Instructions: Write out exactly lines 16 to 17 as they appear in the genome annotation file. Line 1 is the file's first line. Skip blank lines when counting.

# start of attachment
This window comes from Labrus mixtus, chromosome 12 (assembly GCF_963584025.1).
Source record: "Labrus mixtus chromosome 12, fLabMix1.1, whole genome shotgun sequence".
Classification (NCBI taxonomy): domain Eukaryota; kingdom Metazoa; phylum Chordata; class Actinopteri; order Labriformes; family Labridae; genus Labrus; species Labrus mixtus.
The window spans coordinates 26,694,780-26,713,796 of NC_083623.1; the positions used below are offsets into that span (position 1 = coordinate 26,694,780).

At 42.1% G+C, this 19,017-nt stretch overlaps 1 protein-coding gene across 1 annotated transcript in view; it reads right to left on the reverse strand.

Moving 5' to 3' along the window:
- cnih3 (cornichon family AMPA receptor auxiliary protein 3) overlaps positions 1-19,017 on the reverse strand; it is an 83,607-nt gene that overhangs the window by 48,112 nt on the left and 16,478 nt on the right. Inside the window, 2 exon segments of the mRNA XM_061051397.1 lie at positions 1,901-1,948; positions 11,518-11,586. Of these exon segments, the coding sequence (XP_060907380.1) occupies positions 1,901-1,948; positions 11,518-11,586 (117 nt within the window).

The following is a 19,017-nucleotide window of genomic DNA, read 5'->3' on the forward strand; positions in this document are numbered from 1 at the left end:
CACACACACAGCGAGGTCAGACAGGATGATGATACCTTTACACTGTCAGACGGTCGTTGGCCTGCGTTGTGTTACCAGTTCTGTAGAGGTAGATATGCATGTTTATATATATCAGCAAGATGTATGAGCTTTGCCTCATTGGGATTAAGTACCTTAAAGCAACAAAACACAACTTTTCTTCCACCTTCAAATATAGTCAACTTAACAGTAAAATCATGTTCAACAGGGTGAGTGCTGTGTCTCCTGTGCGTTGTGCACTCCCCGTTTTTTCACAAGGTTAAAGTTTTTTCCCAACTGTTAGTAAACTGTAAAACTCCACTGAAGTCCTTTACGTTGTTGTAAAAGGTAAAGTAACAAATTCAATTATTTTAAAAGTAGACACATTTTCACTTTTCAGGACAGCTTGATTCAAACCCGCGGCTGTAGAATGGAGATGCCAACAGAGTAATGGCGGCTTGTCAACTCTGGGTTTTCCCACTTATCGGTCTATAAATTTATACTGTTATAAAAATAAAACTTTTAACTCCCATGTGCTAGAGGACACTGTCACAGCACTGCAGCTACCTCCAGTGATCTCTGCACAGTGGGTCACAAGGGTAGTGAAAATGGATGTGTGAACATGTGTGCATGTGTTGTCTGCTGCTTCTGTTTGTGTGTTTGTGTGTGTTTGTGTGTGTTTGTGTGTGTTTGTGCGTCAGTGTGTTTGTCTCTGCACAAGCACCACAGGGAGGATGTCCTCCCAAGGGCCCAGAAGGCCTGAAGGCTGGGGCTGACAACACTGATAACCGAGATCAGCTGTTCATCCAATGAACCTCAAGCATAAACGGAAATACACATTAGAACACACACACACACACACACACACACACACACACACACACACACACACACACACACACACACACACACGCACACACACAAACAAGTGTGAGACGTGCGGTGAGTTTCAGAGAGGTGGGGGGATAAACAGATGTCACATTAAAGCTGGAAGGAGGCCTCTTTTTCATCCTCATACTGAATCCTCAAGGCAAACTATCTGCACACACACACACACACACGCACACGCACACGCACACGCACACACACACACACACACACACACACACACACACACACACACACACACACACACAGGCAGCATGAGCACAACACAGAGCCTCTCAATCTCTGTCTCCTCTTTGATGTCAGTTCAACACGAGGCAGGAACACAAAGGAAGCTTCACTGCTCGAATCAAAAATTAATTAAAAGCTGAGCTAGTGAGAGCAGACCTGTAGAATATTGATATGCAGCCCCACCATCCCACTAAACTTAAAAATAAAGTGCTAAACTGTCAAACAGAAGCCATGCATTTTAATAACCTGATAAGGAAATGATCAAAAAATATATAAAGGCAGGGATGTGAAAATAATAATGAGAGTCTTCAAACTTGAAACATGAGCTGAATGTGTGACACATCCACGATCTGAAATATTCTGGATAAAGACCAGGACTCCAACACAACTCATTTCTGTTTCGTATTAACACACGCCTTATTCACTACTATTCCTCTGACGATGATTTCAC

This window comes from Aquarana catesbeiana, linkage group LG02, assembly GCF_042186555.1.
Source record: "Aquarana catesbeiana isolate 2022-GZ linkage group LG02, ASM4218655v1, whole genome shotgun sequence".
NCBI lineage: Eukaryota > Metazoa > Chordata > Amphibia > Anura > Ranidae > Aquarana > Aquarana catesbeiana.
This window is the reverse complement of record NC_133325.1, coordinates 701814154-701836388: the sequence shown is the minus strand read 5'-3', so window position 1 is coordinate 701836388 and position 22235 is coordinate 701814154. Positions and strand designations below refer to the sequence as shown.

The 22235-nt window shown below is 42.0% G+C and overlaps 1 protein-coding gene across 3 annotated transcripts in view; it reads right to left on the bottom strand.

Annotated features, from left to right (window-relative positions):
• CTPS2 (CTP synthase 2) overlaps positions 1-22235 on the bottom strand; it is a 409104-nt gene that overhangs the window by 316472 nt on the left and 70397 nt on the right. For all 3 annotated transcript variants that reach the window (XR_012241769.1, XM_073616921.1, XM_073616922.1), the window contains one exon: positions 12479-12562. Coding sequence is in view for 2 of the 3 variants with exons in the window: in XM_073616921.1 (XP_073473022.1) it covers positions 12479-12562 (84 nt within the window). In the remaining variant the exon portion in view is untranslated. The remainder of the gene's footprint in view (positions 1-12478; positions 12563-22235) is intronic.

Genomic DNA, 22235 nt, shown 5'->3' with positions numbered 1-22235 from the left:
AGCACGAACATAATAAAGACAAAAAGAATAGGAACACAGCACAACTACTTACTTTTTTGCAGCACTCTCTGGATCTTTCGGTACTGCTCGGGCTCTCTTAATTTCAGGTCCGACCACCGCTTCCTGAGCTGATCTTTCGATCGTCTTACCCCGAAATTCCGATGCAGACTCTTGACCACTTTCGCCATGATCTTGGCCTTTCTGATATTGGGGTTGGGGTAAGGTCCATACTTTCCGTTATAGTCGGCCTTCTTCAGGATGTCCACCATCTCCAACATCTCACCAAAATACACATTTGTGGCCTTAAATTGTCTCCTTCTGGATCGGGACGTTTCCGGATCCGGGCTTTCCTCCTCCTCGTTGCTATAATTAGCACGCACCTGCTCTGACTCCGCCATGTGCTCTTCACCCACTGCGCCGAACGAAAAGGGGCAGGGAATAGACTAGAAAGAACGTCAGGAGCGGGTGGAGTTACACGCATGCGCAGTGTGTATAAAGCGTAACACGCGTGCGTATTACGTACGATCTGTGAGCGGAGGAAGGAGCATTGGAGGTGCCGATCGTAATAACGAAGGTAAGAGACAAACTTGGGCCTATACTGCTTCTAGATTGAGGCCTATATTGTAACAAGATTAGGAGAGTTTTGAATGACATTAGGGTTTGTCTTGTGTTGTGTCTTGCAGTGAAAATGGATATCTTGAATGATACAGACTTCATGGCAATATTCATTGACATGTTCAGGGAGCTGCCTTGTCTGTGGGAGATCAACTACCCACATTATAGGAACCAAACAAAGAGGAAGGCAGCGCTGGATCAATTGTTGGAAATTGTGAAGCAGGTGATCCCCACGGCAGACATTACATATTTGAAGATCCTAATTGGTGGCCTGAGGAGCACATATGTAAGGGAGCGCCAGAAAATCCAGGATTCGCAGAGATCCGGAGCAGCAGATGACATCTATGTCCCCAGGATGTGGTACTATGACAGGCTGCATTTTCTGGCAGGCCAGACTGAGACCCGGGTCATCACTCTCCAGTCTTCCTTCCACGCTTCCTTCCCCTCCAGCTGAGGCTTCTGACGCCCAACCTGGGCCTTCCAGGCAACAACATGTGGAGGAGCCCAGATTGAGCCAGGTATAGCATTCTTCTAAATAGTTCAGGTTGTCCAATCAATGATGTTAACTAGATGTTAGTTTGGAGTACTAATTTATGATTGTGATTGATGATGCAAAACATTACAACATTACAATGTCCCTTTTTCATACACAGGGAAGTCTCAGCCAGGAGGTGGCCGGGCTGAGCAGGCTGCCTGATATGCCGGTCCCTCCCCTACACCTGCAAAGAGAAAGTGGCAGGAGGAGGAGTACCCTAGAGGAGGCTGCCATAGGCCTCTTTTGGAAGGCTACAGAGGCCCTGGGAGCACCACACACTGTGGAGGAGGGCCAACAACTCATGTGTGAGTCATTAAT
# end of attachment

• CTPS2 (CTP synthase 2) overlaps positions 1-22235 on the bottom strand; it is a 409104-nt gene that overhangs the window by 316472 nt on the left and 70397 nt on the right. For all 3 annotated transcript variants that reach the window (XR_012241769.1, XM_073616921.1, XM_073616922.1), the window contains one exon: positions 12479-12562. Coding sequence is in view for 2 of the 3 variants with exons in the window: in XM_073616921.1 (XP_073473022.1) it covers positions 12479-12562 (84 nt within the window). In the remaining variant the exon portion in view is untranslated. The remainder of the gene's footprint in view (positions 1-12478; positions 12563-22235) is intronic.

Genomic DNA, 22235 nt, shown 5'->3' with positions numbered 1-22235 from the left: